Uncoffined ‘Ritual Death And Funeral Rites’ CD 2013
DOOM METAL OF DEATH! That’s the definition Uncoffined have (anti)christened their particular deadly strain of doom, and on their debut LP ‘Ritual Death And Funeral Rites‘ that’s exactly what they deliver. The death-doom genre has experienced something of a revival recently, what with genre-defining bands like Autopsy and Asphyx back together and churning out new slabs of filth with terrifying regularity, and prolific underground acts like Coffins and Hooded Menace seeing their latest albums released on Relapse, it’s great to see such a relatively obscure sub-genre thriving.
The sample from ‘The Plague Of The Zombies’ that introduces opening track ‘Twisted Shape Of Creeping Terror’ sets the old-school Hammer Horror tone that so many of the classic doom bands employ, and with an Autopsy-referencing track name, you kind of know what to expect. However, when the decrepit drag of the riff begins it’s a much more languid sound than you might expect, definitely falling on the doomier end of the spectrum, more akin to the barbaric battery of Winter than the frenzied attack of Autopsy.
I hate to endlessly reference other bands like this, but when the influences are worn so boldly it’s kind of inevitable that such comparisons will be made, and I’m sure drummer/vocalist Kat Shevil won’t mind her percussive assault and putrid growls being likened to Chris Reifert’s! The undead-centric lyrics of the track are suitably appropriate to the music, the horrifying shamble of the undead set to a slowly oozing (de)composition. Lovely stuff.
More Hammer worship signals the beginning of ‘Night Of The Witch Childe’, this time with a sample from ‘The Devil Rides Out’ before the churning riff kicks in, Kat’s vocals expelled as if through exorcism. This track displays a dynamism reminiscent of Celtic Frost, alternating between up-tempo chug and downbeat corrosion, and there’s even an “ugh!” thrown in there for good measure.
The title track is pure doom, the main riff dragging you down further and further with each repetition, and when the downright soulful guitar solo wails out of the speakers halfway through, it’s in stark contrast with the unwavering soul-crushing despair that permeates the rest of the track. The lack of variation in the song works surprisingly well, you truly feel like you cannot escape the endless downward spiralling of the main motif, to the point it becomes maddening.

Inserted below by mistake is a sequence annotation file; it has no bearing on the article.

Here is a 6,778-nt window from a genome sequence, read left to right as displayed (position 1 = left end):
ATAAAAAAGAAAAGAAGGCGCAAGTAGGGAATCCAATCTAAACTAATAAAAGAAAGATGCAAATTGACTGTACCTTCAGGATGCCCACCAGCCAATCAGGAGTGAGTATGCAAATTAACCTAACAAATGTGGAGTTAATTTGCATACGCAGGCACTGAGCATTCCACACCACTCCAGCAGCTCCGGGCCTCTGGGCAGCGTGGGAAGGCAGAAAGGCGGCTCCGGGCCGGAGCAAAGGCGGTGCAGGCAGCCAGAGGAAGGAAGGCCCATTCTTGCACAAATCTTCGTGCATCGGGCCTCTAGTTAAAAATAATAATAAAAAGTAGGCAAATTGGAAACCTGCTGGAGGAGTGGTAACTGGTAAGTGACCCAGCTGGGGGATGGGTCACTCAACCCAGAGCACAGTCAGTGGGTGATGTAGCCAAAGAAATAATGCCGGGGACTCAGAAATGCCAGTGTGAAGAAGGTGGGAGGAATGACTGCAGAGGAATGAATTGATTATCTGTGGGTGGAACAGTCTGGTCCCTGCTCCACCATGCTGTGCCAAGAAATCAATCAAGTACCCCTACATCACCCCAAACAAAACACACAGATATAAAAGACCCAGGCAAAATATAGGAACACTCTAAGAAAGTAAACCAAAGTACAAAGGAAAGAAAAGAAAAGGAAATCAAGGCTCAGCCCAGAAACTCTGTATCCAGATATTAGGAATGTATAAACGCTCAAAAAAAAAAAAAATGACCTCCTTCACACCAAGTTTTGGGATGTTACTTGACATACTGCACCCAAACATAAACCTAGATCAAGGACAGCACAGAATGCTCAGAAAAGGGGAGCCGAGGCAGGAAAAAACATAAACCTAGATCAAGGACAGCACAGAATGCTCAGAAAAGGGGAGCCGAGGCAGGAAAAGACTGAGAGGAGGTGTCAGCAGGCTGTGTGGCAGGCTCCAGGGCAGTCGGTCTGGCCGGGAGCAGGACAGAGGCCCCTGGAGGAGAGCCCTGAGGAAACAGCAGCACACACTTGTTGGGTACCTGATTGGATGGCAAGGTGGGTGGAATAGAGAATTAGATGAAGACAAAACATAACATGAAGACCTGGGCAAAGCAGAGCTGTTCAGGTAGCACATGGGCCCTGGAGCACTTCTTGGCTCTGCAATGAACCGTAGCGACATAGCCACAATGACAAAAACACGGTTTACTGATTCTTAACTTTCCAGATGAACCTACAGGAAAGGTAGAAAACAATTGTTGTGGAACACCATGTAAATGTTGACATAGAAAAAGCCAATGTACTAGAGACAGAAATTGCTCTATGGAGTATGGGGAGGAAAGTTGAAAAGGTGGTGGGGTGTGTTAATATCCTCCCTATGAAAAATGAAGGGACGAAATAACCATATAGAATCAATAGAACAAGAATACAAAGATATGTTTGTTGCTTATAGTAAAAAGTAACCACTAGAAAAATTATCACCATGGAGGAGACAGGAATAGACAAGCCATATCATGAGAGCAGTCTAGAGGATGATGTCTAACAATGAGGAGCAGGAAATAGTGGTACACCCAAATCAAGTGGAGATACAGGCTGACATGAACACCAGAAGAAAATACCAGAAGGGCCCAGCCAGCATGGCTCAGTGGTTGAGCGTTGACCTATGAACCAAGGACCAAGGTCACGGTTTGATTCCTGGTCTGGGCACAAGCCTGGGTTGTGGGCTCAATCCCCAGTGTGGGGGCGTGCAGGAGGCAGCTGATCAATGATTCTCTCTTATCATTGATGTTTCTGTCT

‘Blasphemous Execration Of Holy Ground’ sticks to much the same formula, adhering to trudging rhythms, deathrattle vocals, and plenty of riffs from the Tom G Warrior school of tonality, and while it may not be the most original sound, Uncoffined conjure up an appropriately haunting atmosphere that so many bands lack. Low and slow alone does not good doom make, and this album is so much more than just that, it will send a chill up your spine more than once per track. For instance, there’s a riff in ‘The Devil And The Old Cursed Tree’ that sounds like what would happen if you locked all the best ’90s sludge bands in an insane asylum together with nothing but a bucket full of mescaline and an endless loop of Satanic ’60s horror to keep them occupied. Yeah, that good.
The closing track of the album is a cover of a pretty obscure track, ‘Frustrations’ by Maryland doom OGs Revelation. Foregoing the more traditional vocal style found on the original, Uncoffined‘s version is a far more fearsome proposition, with Kat injecting a heavy dose of venom into her death growls, and guitarists Glynn Hall and Johnny Rot wrenching haunting, warbling notes from their strings. Despite being a cover it sits perfectly with the rest of the band’s material, and is a suitably eerie end to an album chock full of creepy moments.
Uncoffined are just one of many bands spreading the repulsive gospel of death-doom, but the morbid tales heard on ‘Ritual Death And Funeral Rites‘ mark them as being one of the best. Don’t hesitate to pick up this album, and doom yourself to death!
Label: Memento Mori
Band Links: Facebook | Soundcloud
Scribed by: Ross McKendrick